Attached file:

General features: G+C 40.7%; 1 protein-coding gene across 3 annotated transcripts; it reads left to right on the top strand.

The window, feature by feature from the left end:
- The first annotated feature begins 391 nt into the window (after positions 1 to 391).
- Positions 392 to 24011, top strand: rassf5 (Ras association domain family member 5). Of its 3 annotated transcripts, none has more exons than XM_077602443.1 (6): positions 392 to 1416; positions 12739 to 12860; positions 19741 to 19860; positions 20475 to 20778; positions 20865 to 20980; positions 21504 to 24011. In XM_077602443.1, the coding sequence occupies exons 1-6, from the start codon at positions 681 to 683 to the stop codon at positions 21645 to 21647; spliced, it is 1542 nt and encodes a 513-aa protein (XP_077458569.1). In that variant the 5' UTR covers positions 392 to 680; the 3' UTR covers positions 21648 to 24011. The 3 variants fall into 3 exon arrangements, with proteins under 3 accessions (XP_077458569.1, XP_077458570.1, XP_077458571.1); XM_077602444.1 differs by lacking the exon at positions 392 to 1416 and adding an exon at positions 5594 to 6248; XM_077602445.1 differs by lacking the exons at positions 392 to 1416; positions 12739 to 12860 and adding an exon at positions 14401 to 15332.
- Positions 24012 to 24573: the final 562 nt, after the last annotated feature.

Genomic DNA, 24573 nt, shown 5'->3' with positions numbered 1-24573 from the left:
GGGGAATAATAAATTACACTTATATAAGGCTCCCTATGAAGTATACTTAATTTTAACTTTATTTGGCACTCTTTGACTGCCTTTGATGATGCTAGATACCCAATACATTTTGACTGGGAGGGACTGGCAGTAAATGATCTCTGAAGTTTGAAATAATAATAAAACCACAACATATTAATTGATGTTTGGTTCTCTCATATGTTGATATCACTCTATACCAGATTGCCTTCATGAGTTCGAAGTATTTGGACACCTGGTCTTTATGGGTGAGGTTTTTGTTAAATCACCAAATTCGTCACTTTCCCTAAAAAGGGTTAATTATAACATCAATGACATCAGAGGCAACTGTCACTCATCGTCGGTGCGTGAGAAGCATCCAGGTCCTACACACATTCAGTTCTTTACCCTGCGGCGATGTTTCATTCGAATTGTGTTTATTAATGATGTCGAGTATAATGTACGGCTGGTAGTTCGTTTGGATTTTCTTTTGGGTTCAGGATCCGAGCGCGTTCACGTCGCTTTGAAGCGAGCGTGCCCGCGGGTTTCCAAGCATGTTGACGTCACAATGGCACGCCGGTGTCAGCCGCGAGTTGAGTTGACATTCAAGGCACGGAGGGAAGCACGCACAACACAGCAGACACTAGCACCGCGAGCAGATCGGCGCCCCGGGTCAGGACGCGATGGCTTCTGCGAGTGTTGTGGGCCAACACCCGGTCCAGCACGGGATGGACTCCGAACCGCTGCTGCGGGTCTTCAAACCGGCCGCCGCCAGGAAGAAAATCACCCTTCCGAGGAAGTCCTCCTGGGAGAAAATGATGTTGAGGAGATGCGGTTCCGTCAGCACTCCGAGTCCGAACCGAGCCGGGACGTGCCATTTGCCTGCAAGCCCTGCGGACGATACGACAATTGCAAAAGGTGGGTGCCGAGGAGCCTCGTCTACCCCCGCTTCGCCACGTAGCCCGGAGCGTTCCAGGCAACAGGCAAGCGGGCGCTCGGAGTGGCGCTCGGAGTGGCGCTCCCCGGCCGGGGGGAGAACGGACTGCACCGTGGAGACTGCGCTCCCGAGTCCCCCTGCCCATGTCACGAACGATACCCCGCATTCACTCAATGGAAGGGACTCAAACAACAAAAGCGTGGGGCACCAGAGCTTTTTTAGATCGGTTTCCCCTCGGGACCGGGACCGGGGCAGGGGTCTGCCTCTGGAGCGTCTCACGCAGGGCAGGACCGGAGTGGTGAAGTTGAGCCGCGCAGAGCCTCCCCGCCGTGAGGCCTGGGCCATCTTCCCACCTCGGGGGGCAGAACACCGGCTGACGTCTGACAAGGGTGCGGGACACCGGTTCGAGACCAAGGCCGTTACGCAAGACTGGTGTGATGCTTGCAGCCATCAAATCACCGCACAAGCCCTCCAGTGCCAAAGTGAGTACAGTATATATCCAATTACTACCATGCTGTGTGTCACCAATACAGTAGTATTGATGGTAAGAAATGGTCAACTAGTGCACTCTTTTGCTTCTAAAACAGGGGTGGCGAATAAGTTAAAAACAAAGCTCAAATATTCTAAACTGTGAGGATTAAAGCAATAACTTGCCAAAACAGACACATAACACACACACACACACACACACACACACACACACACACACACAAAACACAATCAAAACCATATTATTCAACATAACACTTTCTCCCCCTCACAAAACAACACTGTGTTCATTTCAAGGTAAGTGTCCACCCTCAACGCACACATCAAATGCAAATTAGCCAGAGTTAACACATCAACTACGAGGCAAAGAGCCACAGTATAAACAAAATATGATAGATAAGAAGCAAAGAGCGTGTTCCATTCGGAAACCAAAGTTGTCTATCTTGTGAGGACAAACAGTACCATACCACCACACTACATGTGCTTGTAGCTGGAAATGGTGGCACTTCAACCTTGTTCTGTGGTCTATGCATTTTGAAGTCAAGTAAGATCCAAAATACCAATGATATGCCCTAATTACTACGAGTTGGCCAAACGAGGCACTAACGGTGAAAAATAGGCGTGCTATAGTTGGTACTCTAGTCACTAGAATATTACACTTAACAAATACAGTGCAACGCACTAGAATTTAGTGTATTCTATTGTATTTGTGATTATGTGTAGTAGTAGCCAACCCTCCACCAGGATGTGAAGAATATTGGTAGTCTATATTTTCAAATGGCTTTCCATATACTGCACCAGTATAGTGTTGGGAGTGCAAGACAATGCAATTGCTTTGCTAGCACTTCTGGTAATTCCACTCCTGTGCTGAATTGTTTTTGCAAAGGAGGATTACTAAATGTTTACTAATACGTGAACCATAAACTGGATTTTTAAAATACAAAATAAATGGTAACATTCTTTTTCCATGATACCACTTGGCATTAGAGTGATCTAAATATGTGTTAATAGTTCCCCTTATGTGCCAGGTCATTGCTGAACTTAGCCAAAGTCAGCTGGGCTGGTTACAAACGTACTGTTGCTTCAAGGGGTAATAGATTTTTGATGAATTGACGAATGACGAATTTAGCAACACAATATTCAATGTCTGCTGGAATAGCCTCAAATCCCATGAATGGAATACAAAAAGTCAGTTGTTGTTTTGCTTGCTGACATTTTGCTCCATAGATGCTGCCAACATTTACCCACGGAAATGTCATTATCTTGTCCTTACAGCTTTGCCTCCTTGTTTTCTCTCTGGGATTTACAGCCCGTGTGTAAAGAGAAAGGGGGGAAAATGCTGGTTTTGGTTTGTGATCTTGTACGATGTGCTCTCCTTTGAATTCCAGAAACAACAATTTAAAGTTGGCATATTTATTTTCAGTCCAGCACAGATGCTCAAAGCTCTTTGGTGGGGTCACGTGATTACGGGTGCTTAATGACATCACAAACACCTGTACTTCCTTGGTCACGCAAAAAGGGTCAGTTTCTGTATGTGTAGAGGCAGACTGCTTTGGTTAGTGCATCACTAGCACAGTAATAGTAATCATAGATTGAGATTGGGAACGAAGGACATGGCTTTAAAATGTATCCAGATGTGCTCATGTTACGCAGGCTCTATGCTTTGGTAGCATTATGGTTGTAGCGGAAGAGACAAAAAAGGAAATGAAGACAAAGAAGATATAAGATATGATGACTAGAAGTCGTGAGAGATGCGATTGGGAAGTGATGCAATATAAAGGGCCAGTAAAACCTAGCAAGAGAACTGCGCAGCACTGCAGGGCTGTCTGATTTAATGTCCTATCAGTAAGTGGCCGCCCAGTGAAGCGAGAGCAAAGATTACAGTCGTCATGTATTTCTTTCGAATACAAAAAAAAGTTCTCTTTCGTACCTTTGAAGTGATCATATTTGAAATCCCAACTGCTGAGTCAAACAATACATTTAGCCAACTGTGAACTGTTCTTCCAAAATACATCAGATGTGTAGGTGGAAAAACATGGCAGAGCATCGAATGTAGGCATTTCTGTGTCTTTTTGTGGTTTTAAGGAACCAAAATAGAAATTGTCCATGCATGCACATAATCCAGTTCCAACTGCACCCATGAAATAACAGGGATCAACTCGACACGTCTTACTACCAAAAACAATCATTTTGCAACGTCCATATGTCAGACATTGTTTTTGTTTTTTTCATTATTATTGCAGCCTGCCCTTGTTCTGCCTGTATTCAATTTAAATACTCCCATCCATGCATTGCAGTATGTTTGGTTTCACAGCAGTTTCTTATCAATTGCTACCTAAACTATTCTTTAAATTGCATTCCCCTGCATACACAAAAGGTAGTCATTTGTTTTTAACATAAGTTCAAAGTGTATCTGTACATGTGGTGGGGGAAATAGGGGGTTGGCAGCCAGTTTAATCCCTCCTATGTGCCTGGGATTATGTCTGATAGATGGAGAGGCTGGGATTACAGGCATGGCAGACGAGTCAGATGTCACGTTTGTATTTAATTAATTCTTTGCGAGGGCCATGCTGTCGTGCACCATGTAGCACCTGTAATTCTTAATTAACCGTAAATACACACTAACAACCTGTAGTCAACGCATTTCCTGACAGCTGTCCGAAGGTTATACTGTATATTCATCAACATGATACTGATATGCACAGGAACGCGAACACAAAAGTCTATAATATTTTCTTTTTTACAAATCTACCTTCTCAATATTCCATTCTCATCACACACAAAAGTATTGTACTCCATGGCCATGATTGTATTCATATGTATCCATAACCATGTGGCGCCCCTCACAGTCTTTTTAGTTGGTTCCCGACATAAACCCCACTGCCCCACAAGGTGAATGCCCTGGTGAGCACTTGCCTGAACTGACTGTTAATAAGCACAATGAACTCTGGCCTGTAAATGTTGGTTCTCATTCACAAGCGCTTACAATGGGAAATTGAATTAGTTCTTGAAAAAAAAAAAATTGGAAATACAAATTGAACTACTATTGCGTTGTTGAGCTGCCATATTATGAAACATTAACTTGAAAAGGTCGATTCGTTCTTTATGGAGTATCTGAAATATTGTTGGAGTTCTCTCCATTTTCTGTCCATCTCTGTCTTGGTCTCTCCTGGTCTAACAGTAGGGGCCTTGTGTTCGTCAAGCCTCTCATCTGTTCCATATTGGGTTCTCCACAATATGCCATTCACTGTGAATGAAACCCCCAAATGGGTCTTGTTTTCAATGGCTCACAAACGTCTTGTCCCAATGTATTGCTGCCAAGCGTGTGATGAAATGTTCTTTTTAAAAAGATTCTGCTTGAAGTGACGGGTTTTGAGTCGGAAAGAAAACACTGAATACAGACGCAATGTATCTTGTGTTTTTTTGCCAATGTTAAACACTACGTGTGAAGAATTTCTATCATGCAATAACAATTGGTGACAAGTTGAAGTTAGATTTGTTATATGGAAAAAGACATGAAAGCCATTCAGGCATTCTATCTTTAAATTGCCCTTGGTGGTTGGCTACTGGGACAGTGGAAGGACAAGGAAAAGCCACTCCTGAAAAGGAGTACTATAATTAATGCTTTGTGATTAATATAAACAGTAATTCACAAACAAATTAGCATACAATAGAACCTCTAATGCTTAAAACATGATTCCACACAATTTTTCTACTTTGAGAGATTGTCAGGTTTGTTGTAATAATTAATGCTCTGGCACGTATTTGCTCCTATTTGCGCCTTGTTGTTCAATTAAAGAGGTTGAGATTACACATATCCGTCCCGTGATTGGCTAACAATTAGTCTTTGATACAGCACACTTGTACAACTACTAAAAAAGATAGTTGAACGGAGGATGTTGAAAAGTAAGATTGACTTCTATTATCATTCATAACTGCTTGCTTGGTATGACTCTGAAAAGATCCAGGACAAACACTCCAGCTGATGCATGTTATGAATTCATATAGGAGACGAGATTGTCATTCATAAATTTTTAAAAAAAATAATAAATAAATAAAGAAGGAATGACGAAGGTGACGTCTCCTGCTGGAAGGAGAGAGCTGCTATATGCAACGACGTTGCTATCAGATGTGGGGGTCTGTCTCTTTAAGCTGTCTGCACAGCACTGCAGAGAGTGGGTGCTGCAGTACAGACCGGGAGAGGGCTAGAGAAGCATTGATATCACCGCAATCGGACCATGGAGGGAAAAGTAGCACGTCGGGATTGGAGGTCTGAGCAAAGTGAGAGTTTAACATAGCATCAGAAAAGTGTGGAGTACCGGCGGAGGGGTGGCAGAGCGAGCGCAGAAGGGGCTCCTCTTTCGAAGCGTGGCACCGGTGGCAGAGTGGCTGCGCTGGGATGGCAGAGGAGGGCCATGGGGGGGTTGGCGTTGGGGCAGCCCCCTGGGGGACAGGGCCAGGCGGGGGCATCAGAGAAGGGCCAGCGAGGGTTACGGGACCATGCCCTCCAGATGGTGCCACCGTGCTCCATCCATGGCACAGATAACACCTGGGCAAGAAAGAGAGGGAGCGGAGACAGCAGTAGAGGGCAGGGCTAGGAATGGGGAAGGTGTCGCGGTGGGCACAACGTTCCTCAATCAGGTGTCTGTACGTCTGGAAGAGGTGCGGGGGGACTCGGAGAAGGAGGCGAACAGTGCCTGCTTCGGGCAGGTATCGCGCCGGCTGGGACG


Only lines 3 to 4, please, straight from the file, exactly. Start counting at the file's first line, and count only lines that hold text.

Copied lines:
- The first annotated feature begins 391 nt into the window (after positions 1 to 391).
- Positions 392 to 24011, top strand: rassf5 (Ras association domain family member 5). Of its 3 annotated transcripts, none has more exons than XM_077602443.1 (6): positions 392 to 1416; positions 12739 to 12860; positions 19741 to 19860; positions 20475 to 20778; positions 20865 to 20980; positions 21504 to 24011. In XM_077602443.1, the coding sequence occupies exons 1-6, from the start codon at positions 681 to 683 to the stop codon at positions 21645 to 21647; spliced, it is 1542 nt and encodes a 513-aa protein (XP_077458569.1). In that variant the 5' UTR covers positions 392 to 680; the 3' UTR covers positions 21648 to 24011. The 3 variants fall into 3 exon arrangements, with proteins under 3 accessions (XP_077458569.1, XP_077458570.1, XP_077458571.1); XM_077602444.1 differs by lacking the exon at positions 392 to 1416 and adding an exon at positions 5594 to 6248; XM_077602445.1 differs by lacking the exons at positions 392 to 1416; positions 12739 to 12860 and adding an exon at positions 14401 to 15332.